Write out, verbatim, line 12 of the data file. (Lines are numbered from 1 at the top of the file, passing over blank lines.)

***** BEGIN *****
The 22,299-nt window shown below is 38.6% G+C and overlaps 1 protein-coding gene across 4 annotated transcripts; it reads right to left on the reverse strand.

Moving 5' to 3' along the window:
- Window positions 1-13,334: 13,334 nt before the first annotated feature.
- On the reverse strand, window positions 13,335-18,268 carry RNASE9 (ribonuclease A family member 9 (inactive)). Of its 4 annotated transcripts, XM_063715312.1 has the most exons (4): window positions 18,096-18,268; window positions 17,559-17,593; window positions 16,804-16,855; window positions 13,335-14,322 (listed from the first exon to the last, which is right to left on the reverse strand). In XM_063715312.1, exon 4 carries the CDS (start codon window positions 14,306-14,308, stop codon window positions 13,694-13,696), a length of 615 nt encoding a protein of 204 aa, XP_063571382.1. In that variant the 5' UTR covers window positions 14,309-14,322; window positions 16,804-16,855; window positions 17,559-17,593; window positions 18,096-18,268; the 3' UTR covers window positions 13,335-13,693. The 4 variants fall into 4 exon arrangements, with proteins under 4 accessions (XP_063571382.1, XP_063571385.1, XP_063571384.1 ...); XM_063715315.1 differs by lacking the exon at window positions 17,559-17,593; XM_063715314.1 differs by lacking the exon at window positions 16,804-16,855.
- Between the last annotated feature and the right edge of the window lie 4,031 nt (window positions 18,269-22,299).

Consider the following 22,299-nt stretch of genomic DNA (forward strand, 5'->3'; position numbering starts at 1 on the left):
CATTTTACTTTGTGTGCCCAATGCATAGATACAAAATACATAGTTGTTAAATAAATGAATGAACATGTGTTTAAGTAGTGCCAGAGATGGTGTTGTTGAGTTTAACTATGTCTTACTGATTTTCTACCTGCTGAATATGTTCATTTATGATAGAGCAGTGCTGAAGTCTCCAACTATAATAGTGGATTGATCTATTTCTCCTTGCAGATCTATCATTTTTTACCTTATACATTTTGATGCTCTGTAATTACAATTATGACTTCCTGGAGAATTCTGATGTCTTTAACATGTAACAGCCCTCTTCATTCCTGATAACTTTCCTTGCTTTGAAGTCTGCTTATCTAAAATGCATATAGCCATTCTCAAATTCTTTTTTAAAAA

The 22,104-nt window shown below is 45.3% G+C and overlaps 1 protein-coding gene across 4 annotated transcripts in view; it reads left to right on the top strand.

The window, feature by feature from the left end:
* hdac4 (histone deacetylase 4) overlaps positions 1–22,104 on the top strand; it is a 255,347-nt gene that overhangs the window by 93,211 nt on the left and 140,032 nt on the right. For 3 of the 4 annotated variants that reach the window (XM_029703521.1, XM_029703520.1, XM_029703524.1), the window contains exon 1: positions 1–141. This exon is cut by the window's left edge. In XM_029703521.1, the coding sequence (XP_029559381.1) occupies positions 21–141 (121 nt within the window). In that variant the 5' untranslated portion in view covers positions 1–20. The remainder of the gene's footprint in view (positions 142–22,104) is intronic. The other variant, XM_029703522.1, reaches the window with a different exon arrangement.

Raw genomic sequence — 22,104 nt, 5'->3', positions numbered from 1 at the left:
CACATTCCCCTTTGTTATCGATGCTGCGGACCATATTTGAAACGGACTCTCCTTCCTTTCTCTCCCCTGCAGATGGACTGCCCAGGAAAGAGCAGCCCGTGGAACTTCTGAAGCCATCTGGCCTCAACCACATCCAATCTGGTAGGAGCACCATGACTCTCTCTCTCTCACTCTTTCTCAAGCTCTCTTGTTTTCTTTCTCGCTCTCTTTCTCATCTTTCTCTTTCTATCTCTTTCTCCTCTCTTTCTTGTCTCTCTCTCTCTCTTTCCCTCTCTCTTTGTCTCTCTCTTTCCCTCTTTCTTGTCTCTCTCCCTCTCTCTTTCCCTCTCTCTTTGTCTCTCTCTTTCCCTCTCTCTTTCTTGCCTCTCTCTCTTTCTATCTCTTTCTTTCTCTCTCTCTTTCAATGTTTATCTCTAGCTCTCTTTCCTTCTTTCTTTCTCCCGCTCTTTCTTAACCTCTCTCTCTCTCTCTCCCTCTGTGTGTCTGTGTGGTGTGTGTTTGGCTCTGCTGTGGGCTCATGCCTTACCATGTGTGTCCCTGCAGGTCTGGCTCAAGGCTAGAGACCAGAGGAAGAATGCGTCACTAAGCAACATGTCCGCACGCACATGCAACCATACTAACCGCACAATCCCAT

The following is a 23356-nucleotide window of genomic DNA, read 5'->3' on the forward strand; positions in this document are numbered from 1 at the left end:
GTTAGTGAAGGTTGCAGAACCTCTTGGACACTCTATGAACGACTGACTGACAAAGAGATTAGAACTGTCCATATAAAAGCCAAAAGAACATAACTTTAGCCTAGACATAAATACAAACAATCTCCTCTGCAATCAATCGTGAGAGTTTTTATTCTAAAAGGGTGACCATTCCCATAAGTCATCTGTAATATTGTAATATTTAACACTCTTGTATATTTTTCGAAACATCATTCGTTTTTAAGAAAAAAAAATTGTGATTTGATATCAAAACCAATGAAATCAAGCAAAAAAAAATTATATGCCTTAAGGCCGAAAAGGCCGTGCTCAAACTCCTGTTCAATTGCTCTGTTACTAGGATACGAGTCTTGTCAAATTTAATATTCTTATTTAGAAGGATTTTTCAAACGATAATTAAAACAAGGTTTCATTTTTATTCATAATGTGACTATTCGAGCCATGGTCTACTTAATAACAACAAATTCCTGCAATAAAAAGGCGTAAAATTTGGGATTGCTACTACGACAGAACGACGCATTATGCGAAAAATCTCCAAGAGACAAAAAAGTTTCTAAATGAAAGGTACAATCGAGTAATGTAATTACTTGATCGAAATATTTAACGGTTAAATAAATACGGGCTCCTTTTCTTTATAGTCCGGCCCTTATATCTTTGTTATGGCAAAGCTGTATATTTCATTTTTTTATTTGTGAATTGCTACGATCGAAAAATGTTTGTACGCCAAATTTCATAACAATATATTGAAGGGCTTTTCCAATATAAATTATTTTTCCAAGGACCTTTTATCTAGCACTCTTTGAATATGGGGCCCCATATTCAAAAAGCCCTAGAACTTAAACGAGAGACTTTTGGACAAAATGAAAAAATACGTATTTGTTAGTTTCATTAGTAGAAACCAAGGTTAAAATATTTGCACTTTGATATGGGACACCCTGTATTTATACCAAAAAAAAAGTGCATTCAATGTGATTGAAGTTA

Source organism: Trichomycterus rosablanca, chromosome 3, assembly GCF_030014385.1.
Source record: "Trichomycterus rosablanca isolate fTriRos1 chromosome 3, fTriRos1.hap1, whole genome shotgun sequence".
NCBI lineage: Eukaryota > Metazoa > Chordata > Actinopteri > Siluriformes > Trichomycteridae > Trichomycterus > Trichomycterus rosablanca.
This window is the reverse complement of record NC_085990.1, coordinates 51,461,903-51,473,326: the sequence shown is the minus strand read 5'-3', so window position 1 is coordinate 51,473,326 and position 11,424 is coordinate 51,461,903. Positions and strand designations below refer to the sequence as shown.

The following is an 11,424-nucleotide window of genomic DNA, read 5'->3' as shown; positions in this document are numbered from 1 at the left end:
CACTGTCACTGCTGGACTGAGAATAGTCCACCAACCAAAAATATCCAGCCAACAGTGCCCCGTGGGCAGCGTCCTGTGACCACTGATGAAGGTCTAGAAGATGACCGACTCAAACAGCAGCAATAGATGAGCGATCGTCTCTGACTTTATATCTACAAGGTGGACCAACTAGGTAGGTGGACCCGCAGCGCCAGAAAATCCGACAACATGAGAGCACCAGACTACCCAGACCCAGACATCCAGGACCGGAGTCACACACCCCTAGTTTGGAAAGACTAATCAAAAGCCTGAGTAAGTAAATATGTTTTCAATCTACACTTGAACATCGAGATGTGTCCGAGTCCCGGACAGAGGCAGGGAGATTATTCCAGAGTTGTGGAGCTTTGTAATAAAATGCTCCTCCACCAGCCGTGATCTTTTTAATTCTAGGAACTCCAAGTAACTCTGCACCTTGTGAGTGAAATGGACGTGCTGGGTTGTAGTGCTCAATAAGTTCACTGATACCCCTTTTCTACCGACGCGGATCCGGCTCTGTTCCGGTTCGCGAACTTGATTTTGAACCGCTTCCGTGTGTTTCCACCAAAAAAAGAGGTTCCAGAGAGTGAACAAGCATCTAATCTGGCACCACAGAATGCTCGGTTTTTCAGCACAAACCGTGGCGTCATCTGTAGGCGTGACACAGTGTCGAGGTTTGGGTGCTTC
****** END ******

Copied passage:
CACATTCCCCTTTGTTATCGATGCTGCGGACCATATTTGAAACGGACTCTCCTTCCTTTCTCTCCCCTGCAGATGGACTGCCCAGGAAAGAGCAGCCCGTGGAACTTCTGAAGCCATCTGGCCTCAACCACATCCAATCTGGTAGGAGCACCATGACTCTCTCTCTCTCACTCTTTCTCAAGCTCTCTTGTTTTCTTTCTCGCTCTCTTTCTCATCTTTCTCTTTCTATCTCTTTCTCCTCTCTTTCTTGTCTCTCTCTCTCTCTTTCCCTCTCTCTTTGTCTCTCTCTTTCCCTCTTTCTTGTCTCTCTCCCTCTCTCTTTCCCTCTCTCTTTGTCTCTCTCTTTCCCTCTCTCTTTCTTGCCTCTCTCTCTTTCTATCTCTTTCTTTCTCTCTCTCTTTCAATGTTTATCTCTAGCTCTCTTTCCTTCTTTCTTTCTCCCGCTCTTTCTTAACCTCTCTCTCTCTCTCTCCCTCTGTGTGTCTGTGTGGTGTGTGTTTGGCTCTGCTGTGGGCTCATGCCTTACCATGTGTGTCCCTGCAGGTCTGGCTCAAGGCTAGAGACCAGAGGAAGAATGCGTCACTAAGCAACATGTCCGCACGCACATGCAACCATACTAACCGCACAATCCCAT